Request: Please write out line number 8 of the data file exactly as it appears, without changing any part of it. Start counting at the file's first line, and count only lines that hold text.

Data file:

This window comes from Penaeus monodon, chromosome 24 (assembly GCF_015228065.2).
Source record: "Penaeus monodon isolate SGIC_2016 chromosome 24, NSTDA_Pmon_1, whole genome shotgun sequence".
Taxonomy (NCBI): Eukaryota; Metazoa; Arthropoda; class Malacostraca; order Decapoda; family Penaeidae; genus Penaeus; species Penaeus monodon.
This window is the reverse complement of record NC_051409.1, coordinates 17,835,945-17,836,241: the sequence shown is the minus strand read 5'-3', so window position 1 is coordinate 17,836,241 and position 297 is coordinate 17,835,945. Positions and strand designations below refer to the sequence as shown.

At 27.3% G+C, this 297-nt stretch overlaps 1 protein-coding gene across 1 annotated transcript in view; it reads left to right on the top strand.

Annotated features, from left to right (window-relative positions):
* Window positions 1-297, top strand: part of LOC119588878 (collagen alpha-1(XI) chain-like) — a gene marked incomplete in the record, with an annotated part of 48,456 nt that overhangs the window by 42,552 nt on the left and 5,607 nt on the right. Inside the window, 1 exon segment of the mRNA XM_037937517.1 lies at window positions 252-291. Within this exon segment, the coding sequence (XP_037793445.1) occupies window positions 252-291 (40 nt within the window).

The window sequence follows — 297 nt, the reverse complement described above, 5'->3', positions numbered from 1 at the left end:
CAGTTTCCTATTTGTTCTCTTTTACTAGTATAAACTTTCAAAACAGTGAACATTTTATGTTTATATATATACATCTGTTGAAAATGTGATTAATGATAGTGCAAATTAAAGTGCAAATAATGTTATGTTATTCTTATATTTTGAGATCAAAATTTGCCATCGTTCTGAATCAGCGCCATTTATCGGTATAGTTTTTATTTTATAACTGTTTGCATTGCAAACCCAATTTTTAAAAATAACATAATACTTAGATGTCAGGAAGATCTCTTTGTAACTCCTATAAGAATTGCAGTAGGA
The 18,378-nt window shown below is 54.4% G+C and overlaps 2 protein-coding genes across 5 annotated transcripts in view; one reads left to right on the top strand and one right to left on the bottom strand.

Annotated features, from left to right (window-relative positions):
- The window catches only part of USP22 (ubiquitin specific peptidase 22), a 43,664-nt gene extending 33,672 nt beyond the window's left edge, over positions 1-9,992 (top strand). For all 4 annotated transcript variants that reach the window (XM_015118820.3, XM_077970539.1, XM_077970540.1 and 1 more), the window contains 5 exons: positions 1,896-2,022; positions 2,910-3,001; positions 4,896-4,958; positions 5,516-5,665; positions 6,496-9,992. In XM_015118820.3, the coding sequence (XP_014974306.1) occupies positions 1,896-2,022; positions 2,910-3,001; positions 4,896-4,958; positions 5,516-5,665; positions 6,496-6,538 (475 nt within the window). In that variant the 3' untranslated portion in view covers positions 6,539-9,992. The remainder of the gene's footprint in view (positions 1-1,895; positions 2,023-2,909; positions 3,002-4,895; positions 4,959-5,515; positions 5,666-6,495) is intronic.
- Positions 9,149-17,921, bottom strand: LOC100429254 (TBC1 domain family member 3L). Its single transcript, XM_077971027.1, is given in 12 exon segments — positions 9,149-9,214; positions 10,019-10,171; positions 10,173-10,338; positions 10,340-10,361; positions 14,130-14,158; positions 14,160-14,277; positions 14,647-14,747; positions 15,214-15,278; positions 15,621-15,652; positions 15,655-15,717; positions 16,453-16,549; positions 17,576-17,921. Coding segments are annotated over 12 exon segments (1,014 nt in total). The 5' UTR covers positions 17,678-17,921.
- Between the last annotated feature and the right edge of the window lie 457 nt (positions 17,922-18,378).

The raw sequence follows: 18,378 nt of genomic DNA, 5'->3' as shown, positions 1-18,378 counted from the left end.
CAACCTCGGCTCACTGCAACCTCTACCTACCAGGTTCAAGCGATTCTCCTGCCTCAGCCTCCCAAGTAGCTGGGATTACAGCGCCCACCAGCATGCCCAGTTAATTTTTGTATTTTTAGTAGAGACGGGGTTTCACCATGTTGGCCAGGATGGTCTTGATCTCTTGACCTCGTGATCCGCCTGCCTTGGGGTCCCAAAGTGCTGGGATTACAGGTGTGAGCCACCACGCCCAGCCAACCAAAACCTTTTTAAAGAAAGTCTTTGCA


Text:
The window sequence follows — 297 nt, the reverse complement described above, 5'->3', positions numbered from 1 at the left end: